NSF funds supercomputer at SU for gravitational-wave research
Supercomputer part of LIGO Scientific Collaboration
The National Science Foundation (NSF) has awarded Syracuse University $791,000 to build a new supercomputer that will enable scientists from around the world to explore the universe in ways not currently possible. The computer cluster will be housed in SU’s new Green Data Center on South Campus. SU’s College of Arts and Sciences is contributing an additional $339,000 to the project.
The supercomputer will provide resources for scientists involved with the Laser Interferometer Gravitational-Wave Observatory (LIGO), located in Hanford, Washington, and Livingston, Louisiana; and the Large Hadron Collider (LHC), located at the CERN laboratory in Geneva, Switzerland. The cluster will be one of three, LIGO Scientific Collaborations (LSC) Tier 2 computing centers worldwide dedicated to gravitational-wave astronomy.
LIGO Tier 2 centers are also located at the University of Wisconsin-Milwaukee and at the Albert Einstein Institute for Gravitational Physics in Germany. Together, with the LIGO Laboratory’s Tier 1 center, these computers provide the computational power needed to search for gravitational waves from distant objects in the universe.
“LIGO is now undergoing a major upgrade and SU physicists are playing a leading role in the project,” says Duncan Brown, assistant professor of physics in The College of Arts and Sciences and principal investigator for the supercomputer project. “The Advanced LIGO detectors will enable us see at least a thousand times more of the universe than the original detectors. The supercomputer project will provide vital technologies for analyzing the data.”
Joining Brown on the supercomputer project are co-principal investigators Tomasz Skwarnicki, professor of physics; and Christopher Sedore, vice president for information technology/CIO.
The supercomputer will be a 2,500 CPU-core cluster with 388 terabytes of storage connected via gigabit Ethernet. SUGAR, a smaller supercomputer Brown built several years ago, will be integrated into the new computer, providing an additional 320 CPU cores and 96 terabytes of storage. Brown anticipates the cluster will be completed by summer.
Funded by the NSF and operated by the California Institute of Technology (Caltech) and the Massachusetts Institute of Technology (MIT), LIGO is a vital member of a global network of gravitational-wave observatories. LIGO consists of two installations (Hanford and Livingston), which operate in unison as a single observatory. Gravitational waves are produced by violent events in the universe, such as colliding black holes and neutron stars. Scientists believe gravitational waves will provide a rich source of information leading to new understandings of space, time, and matter. The SU gravitational-wave group also includes physics professors Stefan Ballmer and Peter Saulson.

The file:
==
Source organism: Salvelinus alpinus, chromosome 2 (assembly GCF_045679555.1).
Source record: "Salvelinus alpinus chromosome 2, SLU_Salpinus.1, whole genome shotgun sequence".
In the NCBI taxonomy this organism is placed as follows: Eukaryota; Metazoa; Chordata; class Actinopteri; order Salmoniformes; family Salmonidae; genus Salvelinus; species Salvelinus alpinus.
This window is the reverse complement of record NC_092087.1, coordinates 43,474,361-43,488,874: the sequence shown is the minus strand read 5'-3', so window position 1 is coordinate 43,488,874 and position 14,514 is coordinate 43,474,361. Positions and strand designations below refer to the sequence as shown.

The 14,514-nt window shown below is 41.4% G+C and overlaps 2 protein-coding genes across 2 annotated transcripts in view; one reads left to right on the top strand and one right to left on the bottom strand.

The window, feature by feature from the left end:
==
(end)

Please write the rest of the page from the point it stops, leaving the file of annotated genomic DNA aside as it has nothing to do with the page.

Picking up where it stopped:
Skwarnicki is a member of The College of Arts and Sciences’ experimental high-energy physics group, which is participating in the LHCb collaboration at CERN. The LHCb is one of four particle detectors located in the Large Hadron Collider ring. The LHCb project is dedicated to searching for new types of fundamental forces in nature, especially those that would help explain the disappearance of antimatter in the universe. The new supercomputer will help scientists both analyze the LHCb data and test technologies that will be developed as part of the project to upgrade the LHCb detector.
SU’s high-energy physics group members also include physics professors Marina Artuso, Steven Blusk, and Sheldon Stone. In 2009, the high-energy physics group received more than $3.5 million from the NSF through the American Recovery and Reinvestment Act (ARRA) for its research.
Sedore will manage hardware operations support for the supercomputer in the Green Data Center, which became fully operational in April 2010. A collaboration of SU, IBM, and New York State, the Green Data Center was named one of InfoWorld’s 2010 Green 15. The Green 15 represent the most innovative information technology initiatives worldwide that embrace green technology and boost energy efficiency. The 12,000-square-foot SU facility uses about 50 percent less energy than typical data centers by combining existing and new technologies, including an on-site electrical tri-generation system.
PHOTO CREDIT: Illustration of Spinning and Non-Spinning Black Holes (NASA)
As shown in the illustration, the gravity of a black hole shifts X-rays from iron atoms to lower energies, producing a strongly skewed X-ray signal. One consequence of Einstein's theory of relativity is that spinning black holes drag space with them as they spin, making it possible for particles to orbit nearer to the black hole. (Illustration: NASA/CXC/M. Weiss)